TV Review: Vinyl: Season 1 - Episode 3
EPISODE: Season 1, Episode 3: Whispered Secrets
PLOT: Richie (Bobby Cannavale) finds himself in hot water when Devon (Olivia Wilde) finds out he killed the deal with Polygram. Meanwhile, he tries to improve the company’s bottom line by trimming some of the fat, while Clark (Jack Quaid) makes a run at Alice Cooper (Dustin Ingram).
REVIEW: This week’s episode of Vinyl furthers my belief in the overall potential of the show, with the debauchery of Richie and his cokey pals moving somewhat to the background as Vinyl becomes more about the actual business of building a record company. One thing that’s worth mentioning is that Vinyl really does require a half-decent knowledge of seventies music in order to get most of the jokes (like the dig and England Dan). The show starts out with a new character, Ken Marino’s Jackie Jervis – Richie’s arch-enemy and rival – roasting his fellow record execs with lots of knowing jabs at things from Disco pioneer Neil Bogart’s coke problem (Richie’s is minor by comparison) and Berry Gordy. To get it – you have to know who these guys are. If you don’t, well – maybe Vinyl’s not really for you, although at a rumored $100 million for a season, maybe it needs to get a bit more user-friendly.
In many ways, Vinyl is the Mad Men of seventies rock n’ roll, and nowhere is that clearer than in Juno Temple’s arc as Jamie, the secretary trying to get on-board with the A&R reps through her discovery of proto-punk band The Nasty Bits. This comes to a bit of a head this week as she battles with Max Casella’s Julie, who thinks it’s a good idea to turn a punk band into a Kinks’ clone. Her journey will be an interesting one – but she needs more screen time.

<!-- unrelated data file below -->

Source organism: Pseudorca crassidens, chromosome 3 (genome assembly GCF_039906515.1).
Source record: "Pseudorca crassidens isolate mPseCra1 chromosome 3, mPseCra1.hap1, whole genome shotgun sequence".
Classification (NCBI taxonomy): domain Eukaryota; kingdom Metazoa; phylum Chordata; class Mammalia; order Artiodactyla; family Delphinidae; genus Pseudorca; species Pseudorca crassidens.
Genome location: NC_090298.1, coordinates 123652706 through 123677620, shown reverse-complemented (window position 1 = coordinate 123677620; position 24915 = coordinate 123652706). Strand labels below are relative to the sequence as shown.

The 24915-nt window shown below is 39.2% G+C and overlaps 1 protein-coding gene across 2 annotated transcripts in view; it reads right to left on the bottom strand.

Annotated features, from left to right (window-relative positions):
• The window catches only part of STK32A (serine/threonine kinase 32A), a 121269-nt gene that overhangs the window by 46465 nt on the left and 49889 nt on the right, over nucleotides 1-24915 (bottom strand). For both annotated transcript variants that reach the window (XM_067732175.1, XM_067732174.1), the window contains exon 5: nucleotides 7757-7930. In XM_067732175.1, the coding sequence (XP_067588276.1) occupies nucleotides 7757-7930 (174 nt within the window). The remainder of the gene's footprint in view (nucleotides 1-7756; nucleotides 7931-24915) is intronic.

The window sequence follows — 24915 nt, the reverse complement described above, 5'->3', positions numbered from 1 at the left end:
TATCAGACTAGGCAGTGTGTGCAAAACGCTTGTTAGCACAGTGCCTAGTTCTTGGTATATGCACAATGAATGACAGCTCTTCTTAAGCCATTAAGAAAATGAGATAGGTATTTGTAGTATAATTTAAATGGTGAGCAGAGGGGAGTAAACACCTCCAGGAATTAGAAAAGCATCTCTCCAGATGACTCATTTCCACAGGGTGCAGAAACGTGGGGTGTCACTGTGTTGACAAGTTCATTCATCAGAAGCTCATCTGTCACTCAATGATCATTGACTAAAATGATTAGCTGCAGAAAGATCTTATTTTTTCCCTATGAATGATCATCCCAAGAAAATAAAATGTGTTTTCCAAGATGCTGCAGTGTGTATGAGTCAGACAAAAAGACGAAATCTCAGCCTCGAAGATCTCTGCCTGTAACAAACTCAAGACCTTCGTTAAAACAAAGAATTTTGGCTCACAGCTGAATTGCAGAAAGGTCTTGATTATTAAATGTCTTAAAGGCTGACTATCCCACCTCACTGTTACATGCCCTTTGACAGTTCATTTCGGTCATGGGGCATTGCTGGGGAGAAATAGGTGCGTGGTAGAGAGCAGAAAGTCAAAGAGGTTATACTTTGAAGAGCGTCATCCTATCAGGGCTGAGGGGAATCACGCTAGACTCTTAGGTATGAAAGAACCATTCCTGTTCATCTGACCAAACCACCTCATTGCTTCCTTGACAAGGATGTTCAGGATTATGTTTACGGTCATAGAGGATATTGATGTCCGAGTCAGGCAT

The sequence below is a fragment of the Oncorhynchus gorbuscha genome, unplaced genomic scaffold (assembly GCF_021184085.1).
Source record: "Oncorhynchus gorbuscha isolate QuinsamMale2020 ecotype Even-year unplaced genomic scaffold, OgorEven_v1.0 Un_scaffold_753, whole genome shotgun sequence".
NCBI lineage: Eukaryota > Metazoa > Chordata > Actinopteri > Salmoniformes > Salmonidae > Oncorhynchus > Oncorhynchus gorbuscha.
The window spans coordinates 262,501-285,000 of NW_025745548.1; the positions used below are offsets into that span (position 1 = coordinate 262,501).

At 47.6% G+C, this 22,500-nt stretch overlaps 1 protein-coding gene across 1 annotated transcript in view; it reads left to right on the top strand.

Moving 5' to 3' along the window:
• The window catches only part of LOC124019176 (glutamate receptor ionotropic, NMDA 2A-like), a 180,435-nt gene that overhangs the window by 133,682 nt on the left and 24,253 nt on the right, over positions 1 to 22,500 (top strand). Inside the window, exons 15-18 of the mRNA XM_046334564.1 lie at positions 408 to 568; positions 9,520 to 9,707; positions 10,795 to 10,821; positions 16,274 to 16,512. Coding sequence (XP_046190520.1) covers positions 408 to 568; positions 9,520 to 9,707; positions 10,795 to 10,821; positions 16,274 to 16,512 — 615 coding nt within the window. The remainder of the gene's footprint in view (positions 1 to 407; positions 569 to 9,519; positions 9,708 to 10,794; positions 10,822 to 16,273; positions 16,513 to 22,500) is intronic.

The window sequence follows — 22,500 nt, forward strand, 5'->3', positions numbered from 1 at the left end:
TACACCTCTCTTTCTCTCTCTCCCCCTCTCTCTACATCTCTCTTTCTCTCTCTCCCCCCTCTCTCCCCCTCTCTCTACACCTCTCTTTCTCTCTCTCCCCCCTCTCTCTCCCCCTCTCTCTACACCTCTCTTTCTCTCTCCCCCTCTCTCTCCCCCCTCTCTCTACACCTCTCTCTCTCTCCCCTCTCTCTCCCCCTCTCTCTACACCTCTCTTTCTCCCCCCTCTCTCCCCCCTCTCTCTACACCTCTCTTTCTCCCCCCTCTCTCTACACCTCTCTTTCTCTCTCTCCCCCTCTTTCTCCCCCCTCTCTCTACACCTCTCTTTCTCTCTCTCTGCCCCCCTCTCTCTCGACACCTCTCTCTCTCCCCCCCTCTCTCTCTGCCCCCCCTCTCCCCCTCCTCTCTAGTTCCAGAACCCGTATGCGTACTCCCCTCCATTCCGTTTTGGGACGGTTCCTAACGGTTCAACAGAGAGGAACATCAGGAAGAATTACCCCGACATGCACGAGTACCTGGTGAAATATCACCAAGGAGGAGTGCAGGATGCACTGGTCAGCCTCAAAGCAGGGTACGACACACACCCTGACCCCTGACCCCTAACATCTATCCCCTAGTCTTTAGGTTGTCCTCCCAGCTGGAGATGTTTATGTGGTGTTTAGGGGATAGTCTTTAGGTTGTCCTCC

Probably the best part of this week’s episode had to do with Ato Essandoh’s Lester Grimes, with him being impressed by a DJ spinning records and perhaps plotting his return to the biz. He gets the best scene of the week, with him trying to croak out a song with his ruined voice, escaping into a fantasy of what he life could have been, and then crashing back down to earth. Likewise, the stuff with Quaid’s Clark is pretty fun, with him hanging out with Alice Cooper and trying to convince him to go solo, an idea that leads to a disastrous, near fatal encounter with one of Cooper’s guillotine props, but foreshadows the fact that a few years later Alice Cooper actually did go solo.
By contrast, the dullest part of the episode centered on Devon as she goes to Andy Warhol (John Cameron Mitchell) to raise money for her Russian dance troop, only to find herself in way over her head the moment she thinks she’s escaped with her pride intact. There wasn’t too much interesting here and the Warhol bit felt tacked-on.
Through it all, Vinyl remains Cannavale’s show, and as usual he’s electric, from the way he sashays through a party after doing a line, to his sweaty panic towards the end when Buck’s body is found by the cops. The show lives and breathes by his performance and he’s great. As long as he keeps up the amazing work, Vinyl’s going to be one to watch. I’m fully on-board; although I realize that as it is, Vinyl is for a niche audience that needs to grow if the show is going to sustain itself (putting the third episode against The Walking Dead and the Oscars doesn’t help).